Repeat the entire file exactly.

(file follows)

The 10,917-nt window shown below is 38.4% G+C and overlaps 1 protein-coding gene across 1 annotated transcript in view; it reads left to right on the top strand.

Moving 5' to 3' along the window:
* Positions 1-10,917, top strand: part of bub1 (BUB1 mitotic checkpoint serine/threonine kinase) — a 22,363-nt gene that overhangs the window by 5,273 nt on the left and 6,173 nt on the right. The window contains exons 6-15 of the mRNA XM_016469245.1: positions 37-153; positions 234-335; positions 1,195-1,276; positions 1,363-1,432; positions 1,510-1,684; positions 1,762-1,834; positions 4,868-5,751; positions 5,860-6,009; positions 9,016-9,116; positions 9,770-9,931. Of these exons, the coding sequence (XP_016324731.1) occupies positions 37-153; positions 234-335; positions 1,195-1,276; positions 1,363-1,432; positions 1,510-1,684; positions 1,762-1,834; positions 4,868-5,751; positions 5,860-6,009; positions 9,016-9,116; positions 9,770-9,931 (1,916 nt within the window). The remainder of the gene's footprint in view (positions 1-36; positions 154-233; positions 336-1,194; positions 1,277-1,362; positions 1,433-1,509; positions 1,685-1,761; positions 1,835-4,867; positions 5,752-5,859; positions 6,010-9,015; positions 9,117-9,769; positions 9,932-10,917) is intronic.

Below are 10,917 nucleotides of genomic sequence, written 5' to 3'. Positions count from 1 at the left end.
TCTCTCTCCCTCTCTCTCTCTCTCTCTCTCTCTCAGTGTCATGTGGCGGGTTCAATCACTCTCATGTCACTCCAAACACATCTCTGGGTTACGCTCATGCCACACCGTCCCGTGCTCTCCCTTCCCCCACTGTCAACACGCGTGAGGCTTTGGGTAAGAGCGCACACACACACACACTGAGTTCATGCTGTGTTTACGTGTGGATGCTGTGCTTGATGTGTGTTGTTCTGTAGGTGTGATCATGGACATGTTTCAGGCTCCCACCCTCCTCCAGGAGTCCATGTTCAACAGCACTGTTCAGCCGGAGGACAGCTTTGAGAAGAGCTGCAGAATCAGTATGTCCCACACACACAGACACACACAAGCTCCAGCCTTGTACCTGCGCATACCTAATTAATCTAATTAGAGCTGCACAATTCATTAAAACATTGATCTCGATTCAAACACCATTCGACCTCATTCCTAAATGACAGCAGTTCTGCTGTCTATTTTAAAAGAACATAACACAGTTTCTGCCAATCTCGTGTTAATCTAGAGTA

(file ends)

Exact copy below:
The 10,917-nt window shown below is 38.4% G+C and overlaps 1 protein-coding gene across 1 annotated transcript in view; it reads left to right on the top strand.

Moving 5' to 3' along the window:
* Positions 1-10,917, top strand: part of bub1 (BUB1 mitotic checkpoint serine/threonine kinase) — a 22,363-nt gene that overhangs the window by 5,273 nt on the left and 6,173 nt on the right. The window contains exons 6-15 of the mRNA XM_016469245.1: positions 37-153; positions 234-335; positions 1,195-1,276; positions 1,363-1,432; positions 1,510-1,684; positions 1,762-1,834; positions 4,868-5,751; positions 5,860-6,009; positions 9,016-9,116; positions 9,770-9,931. Of these exons, the coding sequence (XP_016324731.1) occupies positions 37-153; positions 234-335; positions 1,195-1,276; positions 1,363-1,432; positions 1,510-1,684; positions 1,762-1,834; positions 4,868-5,751; positions 5,860-6,009; positions 9,016-9,116; positions 9,770-9,931 (1,916 nt within the window). The remainder of the gene's footprint in view (positions 1-36; positions 154-233; positions 336-1,194; positions 1,277-1,362; positions 1,433-1,509; positions 1,685-1,761; positions 1,835-4,867; positions 5,752-5,859; positions 6,010-9,015; positions 9,117-9,769; positions 9,932-10,917) is intronic.

Below are 10,917 nucleotides of genomic sequence, written 5' to 3'. Positions count from 1 at the left end.
TCTCTCTCCCTCTCTCTCTCTCTCTCTCTCTCTCAGTGTCATGTGGCGGGTTCAATCACTCTCATGTCACTCCAAACACATCTCTGGGTTACGCTCATGCCACACCGTCCCGTGCTCTCCCTTCCCCCACTGTCAACACGCGTGAGGCTTTGGGTAAGAGCGCACACACACACACACTGAGTTCATGCTGTGTTTACGTGTGGATGCTGTGCTTGATGTGTGTTGTTCTGTAGGTGTGATCATGGACATGTTTCAGGCTCCCACCCTCCTCCAGGAGTCCATGTTCAACAGCACTGTTCAGCCGGAGGACAGCTTTGAGAAGAGCTGCAGAATCAGTATGTCCCACACACACAGACACACACAAGCTCCAGCCTTGTACCTGCGCATACCTAATTAATCTAATTAGAGCTGCACAATTCATTAAAACATTGATCTCGATTCAAACACCATTCGACCTCATTCCTAAATGACAGCAGTTCTGCTGTCTATTTTAAAAGAACATAACACAGTTTCTGCCAATCTCGTGTTAATCTAGAGTA